UN warns of disaster as Sudan conflict heats up

The ongoing conflict in Sudan displayed no signs of diminishing, prompting the United Nations to issue a grim cautionary warning on Friday about the consequences of the war, which it described as a threat that could “consume” the entire country.

According to witnesses, Rapid Support Forces initiated a fresh assault on the last holdouts at crucial armored corps base in the southern part of the capital.

This base has been a focal point of contention between the army and the RSF since Sunday, with RSF stating that they have assumed control of majority of the base with only few pockets of resistance remaining.

The conflict between army chief Abdel Fattah al-Burhan and RSF Commander Mohamed Hamdan Dagalo has been ongoing since April 15.

The conflict has expanded from Khartoum and the western Darfur region to include Kordofan and Jazira state. This escalation has resulted in the loss of thousands of lives and the displacement of millions from their homes.

“The war in Sudan is fuelling a humanitarian emergency of epic proportions,” Martin Griffiths, under-secretary-general for humanitarian affairs and emergency relief coordinator at the United Nations, said Friday.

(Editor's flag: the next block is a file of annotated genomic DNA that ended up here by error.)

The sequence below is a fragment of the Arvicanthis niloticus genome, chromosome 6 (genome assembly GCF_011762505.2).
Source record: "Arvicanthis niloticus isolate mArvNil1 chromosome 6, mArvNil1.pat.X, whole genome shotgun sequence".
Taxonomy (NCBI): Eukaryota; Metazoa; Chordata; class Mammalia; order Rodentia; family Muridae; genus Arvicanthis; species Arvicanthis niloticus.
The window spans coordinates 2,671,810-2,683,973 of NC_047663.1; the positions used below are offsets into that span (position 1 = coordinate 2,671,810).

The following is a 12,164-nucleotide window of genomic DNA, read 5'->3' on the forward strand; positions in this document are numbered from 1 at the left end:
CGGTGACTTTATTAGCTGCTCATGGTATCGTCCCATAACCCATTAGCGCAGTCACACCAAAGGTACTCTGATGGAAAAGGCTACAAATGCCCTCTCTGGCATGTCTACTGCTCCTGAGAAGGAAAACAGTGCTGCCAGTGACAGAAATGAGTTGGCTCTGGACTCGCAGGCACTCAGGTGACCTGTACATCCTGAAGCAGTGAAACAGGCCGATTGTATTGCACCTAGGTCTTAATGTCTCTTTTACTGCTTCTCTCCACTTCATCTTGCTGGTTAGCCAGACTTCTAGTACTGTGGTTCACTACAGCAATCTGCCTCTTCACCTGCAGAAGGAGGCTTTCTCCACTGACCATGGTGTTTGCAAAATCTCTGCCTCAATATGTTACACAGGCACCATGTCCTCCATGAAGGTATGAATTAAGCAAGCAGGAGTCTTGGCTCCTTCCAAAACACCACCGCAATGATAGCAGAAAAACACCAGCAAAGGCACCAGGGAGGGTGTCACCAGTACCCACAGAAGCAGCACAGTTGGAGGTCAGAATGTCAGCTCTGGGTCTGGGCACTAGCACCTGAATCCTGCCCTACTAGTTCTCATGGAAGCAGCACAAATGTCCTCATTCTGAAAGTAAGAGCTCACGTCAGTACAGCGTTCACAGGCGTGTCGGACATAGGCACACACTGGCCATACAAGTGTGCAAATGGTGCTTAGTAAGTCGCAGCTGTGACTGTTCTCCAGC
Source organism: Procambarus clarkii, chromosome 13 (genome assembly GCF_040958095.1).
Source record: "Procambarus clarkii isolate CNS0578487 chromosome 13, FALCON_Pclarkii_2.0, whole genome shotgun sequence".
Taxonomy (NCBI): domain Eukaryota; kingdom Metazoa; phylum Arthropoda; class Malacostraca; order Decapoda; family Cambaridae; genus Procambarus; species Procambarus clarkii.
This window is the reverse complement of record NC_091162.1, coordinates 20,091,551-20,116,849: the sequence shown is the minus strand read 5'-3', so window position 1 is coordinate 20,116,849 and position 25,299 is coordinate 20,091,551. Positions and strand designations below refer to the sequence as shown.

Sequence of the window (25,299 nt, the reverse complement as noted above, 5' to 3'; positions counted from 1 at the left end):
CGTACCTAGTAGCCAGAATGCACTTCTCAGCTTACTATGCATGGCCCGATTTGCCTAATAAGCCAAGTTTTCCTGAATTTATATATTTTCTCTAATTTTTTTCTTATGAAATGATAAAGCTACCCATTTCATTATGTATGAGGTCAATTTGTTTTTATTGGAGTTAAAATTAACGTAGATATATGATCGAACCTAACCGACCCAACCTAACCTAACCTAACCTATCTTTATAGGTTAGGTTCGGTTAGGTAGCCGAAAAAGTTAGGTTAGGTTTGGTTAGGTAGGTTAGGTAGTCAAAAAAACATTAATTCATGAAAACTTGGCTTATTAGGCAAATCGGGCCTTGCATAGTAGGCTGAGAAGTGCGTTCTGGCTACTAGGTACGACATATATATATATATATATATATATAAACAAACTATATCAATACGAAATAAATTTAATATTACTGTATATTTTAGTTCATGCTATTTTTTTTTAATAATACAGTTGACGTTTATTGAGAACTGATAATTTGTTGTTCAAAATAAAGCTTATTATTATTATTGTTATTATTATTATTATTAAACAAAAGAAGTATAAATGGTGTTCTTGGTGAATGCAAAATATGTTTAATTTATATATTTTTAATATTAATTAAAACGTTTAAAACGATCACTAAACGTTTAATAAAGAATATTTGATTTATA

“This viral conflict –- and the hunger, disease and displacement left in its wake –- now threatens to consume the entire country,” Griffiths added in a statement.

According to conservative calculations by the Armed Conflict Location & Event Data project, approximately 5,000 individuals have lost their lives.

However, the ongoing battles have hindered the retrieval of the remains of numerous individuals believed to have perished.

According to UN statistics, over 4.6 million individuals have been compelled to evacuate their residences due to the ongoing conflict.

No food

Humanitarian organizations have maintained a significant presence in Sudan, as millions of Sudanese have been dependent on food and various forms of aid for several years.

As the conflict continues without any signs of abating, the United Nations reports that over half of the country’s population is in need of humanitarian assistance.

Experts have cautioned that over six million individuals in Sudan are teetering on the edge of famine, with Griffith underscoring on Friday that the nation is now even more vulnerable.

“The longer the fighting continues, the more devastating its impact. Some places have already run out of food,” Griffiths said.

“Hundreds of thousands of children are severely malnourished and at imminent risk of death if left untreated.”

The UN official said that in Kadugli, in South Kordofan state, “food stocks have been fully depleted, as clashes and road blockages prevent aid workers from reaching the hungry.”

Jens Laerke, spokesperson for Griffiths, addressed reporters in Geneva on Friday, highlighting two significant challenges the UN encounters in relation to Sudan: inadequate funding and restricted access to the distressed population due to security concerns.

Bureaucratic hurdles are additionally impeding efforts to direct aid to Sudan. Entry visas for UN and other aid personnel have been reduced by the country, he noted.

Consequently, shipments of aid are stranded at Port Sudan, a location unaffected by the conflict yet challenging to access from Khartoum and Darfur.

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